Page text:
Back in 2013, public satisfaction was at a low ebb with the NHS. Due to tight budgets and aging populations, pressure continues to mount for the NHS, which will inevitably generate more headlines in 2018, thanks to its 70th anniversary fast approaching. Five years on from the Inquiry, based on the question: “How satisfied or dissatisfied would you say you are with the way in which the NHS runs nowadays?” polling, records a six-percentage-point drop in satisfaction, to 57%, and a seven-percentage-point increase in those saying they are dissatisfied, to 29%, its worst approval rating in a decade, with many blaming a shortage in staff. The NHS can learn from the commercial industry who are putting Microsoft tech to good effect to use data to enable them to forecast peak times when more staff will be required, such as retailers making sure they have enough shop assistants during the Christmas shopping season for example. This could be used to help with ensuring safe staffing levels during winter which we know is historically challenging for the NHS or it could be used to assist our tourist hot spots which might require more workers on a temporary basis during peak holiday seasons for example but might not want the long-term cost of employing heads on a permanent basis.

And finally, collaboration between agencies, there was universal recognition amongst all parties that they were not joined up enough in the last decade. Whilst legislation no doubt plays its part, our NHS and all associated organisations linked to it can help itself by adopting the latest technologies and using more productive tools like Skype for Business which could allow doctors to treat patients remotely and enable a patient to make their recovery at home without needing to go out into the elements. Windows 10 and Azure allows for safe and secure storage of patient data, which will help the NHS meet today’s cyber-security challenges and threats from both home and abroad. Other things which spring to mind include DocuSign would allow Doctors and Nurses to sign off medications electronically thus saving on paperwork, whilst Surface Hubs and VAR can be used for training purposes, teaching individuals from far and wide, thus helping to lower costs without compromising standards.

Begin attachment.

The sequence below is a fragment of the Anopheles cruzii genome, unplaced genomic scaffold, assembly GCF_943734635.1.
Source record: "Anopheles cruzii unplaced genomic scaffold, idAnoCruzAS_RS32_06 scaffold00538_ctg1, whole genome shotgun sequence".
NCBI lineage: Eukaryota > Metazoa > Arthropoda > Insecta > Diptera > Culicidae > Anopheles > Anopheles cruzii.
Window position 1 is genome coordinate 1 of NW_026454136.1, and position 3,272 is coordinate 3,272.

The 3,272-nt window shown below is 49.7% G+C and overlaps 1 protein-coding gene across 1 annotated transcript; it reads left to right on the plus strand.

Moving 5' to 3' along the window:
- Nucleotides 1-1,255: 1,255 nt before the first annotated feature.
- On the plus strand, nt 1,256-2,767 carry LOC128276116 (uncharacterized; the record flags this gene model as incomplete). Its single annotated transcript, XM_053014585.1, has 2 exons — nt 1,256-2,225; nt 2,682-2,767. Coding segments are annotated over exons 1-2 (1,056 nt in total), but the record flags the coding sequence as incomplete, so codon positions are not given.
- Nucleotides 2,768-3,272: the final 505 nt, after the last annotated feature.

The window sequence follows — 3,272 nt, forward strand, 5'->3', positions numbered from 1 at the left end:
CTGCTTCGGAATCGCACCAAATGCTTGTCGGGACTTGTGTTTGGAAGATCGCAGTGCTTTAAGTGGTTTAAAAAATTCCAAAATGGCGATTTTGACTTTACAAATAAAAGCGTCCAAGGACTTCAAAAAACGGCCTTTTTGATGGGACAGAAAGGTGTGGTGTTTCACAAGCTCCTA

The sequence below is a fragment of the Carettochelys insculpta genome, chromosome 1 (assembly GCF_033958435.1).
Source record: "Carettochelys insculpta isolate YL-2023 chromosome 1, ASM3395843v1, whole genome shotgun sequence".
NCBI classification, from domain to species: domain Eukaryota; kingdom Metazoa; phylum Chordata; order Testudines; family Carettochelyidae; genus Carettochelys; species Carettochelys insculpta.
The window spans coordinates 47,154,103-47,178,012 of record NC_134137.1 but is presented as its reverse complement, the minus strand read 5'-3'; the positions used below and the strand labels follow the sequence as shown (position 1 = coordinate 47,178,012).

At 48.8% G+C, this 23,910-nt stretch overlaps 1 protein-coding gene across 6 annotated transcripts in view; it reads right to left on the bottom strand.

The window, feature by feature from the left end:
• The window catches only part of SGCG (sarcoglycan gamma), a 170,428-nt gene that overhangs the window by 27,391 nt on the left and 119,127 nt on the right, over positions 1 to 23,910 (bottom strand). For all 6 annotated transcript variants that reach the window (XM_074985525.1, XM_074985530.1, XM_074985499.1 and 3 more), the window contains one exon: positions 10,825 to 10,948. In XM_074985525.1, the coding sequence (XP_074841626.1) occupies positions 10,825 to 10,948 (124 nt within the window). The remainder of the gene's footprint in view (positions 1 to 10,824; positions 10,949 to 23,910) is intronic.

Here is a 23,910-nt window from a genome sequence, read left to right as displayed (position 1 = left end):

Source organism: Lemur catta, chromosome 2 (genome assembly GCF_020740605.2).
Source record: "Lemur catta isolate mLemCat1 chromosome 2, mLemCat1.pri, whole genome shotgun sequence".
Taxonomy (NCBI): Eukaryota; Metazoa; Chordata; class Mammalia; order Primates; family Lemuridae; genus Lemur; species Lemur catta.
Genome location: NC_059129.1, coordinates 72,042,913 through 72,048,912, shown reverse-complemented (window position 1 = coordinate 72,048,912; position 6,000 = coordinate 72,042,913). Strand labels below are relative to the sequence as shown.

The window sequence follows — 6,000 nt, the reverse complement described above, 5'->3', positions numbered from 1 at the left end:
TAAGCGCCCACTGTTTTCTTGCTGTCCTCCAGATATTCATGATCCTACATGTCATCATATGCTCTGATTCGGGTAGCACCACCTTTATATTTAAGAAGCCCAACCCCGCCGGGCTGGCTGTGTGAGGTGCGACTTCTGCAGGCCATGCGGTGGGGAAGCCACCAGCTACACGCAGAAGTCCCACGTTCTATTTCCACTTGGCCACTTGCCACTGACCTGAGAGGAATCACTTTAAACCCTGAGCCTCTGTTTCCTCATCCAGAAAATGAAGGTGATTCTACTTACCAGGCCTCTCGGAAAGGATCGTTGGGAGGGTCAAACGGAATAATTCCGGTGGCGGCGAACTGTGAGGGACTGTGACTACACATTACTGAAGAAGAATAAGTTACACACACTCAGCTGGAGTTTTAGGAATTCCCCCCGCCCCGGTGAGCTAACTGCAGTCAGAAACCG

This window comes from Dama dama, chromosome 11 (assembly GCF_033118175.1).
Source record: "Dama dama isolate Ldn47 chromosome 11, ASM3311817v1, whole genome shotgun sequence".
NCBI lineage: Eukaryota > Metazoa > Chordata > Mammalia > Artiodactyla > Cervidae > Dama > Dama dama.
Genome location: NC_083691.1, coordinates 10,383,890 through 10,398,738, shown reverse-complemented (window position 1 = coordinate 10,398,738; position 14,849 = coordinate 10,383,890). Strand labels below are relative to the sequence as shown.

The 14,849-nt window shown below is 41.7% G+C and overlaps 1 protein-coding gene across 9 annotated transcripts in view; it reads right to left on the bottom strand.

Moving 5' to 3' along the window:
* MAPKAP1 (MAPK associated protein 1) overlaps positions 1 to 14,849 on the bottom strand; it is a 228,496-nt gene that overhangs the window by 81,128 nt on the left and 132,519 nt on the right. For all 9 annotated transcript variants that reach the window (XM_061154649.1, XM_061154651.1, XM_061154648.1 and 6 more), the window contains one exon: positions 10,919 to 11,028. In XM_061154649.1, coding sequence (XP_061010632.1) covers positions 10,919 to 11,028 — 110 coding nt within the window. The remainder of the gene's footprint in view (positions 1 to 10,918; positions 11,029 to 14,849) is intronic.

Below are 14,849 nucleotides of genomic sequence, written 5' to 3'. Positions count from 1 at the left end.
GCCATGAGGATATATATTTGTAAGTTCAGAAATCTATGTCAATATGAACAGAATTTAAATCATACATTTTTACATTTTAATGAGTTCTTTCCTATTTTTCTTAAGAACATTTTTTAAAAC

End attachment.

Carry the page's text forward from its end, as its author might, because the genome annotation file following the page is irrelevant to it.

Technology will not put right the wrongs of Mid Staffs or any other organisation which has failed its patient, but it can help the Government, the NHS and others learn from the lessons and make positive and significant steps forward in the right direction. The findings of the Francis Inquiry were truly shocking and whilst some progress has no doubt been made, many will acknowledge that not enough progress has been made.

Five years on the technology has got better, now it is time for them to put digital and technology at the heart of it’s strategy and take bolder leadership if it is to continue for a further 70 years and beyond.


Please note a Podcast was recorded on the 28th March 2018; to listen to this and other risual Podcast’s please visit –